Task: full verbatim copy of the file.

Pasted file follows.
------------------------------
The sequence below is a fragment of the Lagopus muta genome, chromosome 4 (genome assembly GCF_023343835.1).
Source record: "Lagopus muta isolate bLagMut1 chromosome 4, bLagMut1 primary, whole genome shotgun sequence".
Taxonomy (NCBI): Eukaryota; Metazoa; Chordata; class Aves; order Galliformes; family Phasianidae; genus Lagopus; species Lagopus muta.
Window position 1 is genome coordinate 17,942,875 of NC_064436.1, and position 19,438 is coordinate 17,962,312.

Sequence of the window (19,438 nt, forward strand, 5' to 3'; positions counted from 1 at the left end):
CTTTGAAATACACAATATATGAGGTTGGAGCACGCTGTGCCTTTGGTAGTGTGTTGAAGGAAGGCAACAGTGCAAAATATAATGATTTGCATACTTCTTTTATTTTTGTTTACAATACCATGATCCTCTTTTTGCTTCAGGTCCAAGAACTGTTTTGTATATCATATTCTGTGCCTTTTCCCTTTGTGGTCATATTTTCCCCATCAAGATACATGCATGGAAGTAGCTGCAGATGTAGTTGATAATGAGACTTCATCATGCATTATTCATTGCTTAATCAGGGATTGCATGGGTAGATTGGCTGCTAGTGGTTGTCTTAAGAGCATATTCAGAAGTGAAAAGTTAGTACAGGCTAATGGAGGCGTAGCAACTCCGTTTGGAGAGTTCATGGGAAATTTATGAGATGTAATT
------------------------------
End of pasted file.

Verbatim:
The sequence below is a fragment of the Lagopus muta genome, chromosome 4 (genome assembly GCF_023343835.1).
Source record: "Lagopus muta isolate bLagMut1 chromosome 4, bLagMut1 primary, whole genome shotgun sequence".
Taxonomy (NCBI): Eukaryota; Metazoa; Chordata; class Aves; order Galliformes; family Phasianidae; genus Lagopus; species Lagopus muta.
Window position 1 is genome coordinate 17,942,875 of NC_064436.1, and position 19,438 is coordinate 17,962,312.

Sequence of the window (19,438 nt, forward strand, 5' to 3'; positions counted from 1 at the left end):
CTTTGAAATACACAATATATGAGGTTGGAGCACGCTGTGCCTTTGGTAGTGTGTTGAAGGAAGGCAACAGTGCAAAATATAATGATTTGCATACTTCTTTTATTTTTGTTTACAATACCATGATCCTCTTTTTGCTTCAGGTCCAAGAACTGTTTTGTATATCATATTCTGTGCCTTTTCCCTTTGTGGTCATATTTTCCCCATCAAGATACATGCATGGAAGTAGCTGCAGATGTAGTTGATAATGAGACTTCATCATGCATTATTCATTGCTTAATCAGGGATTGCATGGGTAGATTGGCTGCTAGTGGTTGTCTTAAGAGCATATTCAGAAGTGAAAAGTTAGTACAGGCTAATGGAGGCGTAGCAACTCCGTTTGGAGAGTTCATGGGAAATTTATGAGATGTAATT